Human Rights

Jessica Almqvist

in International Law

ISBN: 9780199796953
Published online March 2012 | | DOI:
Human Rights

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The adoption in 1945 of the UN Charter and in 1948 of the Universal Declaration of Human Rights marks the initial stages in the development of the current international human rights regime. The UN Covenant on Civil and Political Rights and the UN Covenant on Economic, Social, and Cultural Rights, respectively, both endorsed in 1966, represent a milestone in establishing the international legal foundations for this regime. Together with the Universal Declaration, the two covenants constitute the International Bill of Rights. Since the time of their endorsement, the body of international human rights law has expanded dramatically both at international and regional levels. Much energy has been expended to achieve equality and to fight against discrimination. In this process, different groups have been singled out as especially vulnerable: women, children, and minorities, including indigenous peoples. The notion of human rights has been criticized as a Western construct with little or no relevance elsewhere. However, with time, this challenge has come to be understood not as requiring the abandoning of universality but as calling for cultural sensitivity and dialogue. The human right to development is still controversial, and its proclamation has been seen as requiring the advancement of a rights-based approach to development. At the same time, the idea of three generations of rights is generally rejected and the indivisibility of all human rights reinforced. A lack of respect for international human rights obligations is a serious problem, prompting the establishment of international procedures in the UN context and regional human rights systems, including human rights courts in Africa, America, and Europe. In recent years, more attention is paid to domestic enforcement, including the extraterritorial application of human rights. Also of interest are the human rights obligations of nonstate actors. Serious human rights violations are an important characteristic of contemporary conflicts, urging a focus on the international criminal responsibility of their perpetrators and on applicable law, as well as on remedies and reparations in transitional contexts. Likewise, it has prompted the more polemical question of whether the international community has a responsibility to protect populations whose governments are unable to do so themselves, including through humanitarian interventions and transitional administrations. Despite the relative success of the international human rights regime since the 1950s, its future is uncertain. Its stability and further improvement will depend on its ability to tackle contemporary challenges, such as the “War on Terror,” world poverty, environmental degradation, and climate change.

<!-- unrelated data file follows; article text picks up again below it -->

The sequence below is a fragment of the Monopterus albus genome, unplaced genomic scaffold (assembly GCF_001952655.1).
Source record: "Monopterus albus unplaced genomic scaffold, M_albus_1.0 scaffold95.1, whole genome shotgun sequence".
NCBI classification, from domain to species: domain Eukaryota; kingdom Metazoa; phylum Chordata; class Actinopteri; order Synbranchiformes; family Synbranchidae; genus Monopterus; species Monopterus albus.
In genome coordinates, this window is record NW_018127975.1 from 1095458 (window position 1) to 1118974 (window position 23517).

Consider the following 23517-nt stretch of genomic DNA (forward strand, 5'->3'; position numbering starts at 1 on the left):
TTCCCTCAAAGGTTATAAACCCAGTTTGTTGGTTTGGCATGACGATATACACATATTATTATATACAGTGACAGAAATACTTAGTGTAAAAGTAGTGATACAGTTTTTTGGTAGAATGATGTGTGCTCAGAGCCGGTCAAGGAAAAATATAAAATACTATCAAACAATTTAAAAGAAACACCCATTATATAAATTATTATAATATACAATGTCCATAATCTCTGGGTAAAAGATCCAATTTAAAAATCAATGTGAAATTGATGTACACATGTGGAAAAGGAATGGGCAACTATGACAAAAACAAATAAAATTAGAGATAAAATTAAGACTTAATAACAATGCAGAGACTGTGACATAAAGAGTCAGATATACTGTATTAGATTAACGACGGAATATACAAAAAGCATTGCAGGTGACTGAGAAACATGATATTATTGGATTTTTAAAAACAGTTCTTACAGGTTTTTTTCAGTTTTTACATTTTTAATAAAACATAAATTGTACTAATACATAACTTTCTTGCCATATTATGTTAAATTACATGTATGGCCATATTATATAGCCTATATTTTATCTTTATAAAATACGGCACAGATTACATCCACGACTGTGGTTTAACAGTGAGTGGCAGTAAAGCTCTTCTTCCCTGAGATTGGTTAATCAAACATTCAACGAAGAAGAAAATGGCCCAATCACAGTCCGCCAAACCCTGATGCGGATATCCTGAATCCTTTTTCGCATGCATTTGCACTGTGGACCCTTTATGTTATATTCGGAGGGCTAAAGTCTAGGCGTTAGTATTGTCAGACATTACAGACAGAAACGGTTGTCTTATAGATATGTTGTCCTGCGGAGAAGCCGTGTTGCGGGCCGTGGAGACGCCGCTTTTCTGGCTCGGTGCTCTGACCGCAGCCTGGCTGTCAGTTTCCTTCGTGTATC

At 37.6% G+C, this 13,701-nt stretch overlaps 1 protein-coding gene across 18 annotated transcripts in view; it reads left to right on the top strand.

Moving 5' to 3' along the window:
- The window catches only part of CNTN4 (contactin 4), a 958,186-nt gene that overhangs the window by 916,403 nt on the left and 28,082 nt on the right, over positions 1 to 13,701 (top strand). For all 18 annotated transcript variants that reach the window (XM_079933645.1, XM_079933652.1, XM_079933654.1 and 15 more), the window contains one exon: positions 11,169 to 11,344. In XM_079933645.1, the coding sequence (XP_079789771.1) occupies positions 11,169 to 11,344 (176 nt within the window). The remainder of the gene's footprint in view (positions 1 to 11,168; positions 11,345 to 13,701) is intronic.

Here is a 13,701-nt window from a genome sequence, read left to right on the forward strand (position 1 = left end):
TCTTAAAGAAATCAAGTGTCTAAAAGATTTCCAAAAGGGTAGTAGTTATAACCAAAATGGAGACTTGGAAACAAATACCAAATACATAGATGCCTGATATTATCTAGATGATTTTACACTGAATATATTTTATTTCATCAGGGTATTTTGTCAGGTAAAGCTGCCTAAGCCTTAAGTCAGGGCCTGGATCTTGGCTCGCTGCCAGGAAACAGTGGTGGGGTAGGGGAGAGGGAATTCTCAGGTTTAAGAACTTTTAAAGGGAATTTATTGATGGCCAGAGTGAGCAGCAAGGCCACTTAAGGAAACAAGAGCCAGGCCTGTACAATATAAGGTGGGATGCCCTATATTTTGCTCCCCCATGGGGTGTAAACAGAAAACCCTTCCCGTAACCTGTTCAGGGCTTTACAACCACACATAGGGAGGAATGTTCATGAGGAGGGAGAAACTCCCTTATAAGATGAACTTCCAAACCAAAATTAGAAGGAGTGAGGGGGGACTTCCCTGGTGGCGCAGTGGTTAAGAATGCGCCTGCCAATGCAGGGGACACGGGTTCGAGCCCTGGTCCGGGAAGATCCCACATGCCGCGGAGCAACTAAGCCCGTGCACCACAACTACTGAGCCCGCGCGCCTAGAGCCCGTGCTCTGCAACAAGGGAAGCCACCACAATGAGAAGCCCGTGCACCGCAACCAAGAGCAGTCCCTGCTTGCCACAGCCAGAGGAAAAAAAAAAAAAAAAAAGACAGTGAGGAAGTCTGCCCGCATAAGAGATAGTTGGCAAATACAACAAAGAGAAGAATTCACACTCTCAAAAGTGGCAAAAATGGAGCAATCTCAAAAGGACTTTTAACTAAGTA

Article.  20713 words. 

Subjects: International Law ; International Courts and Tribunals ; Private International Law and Conflict of Laws ; Public International Law

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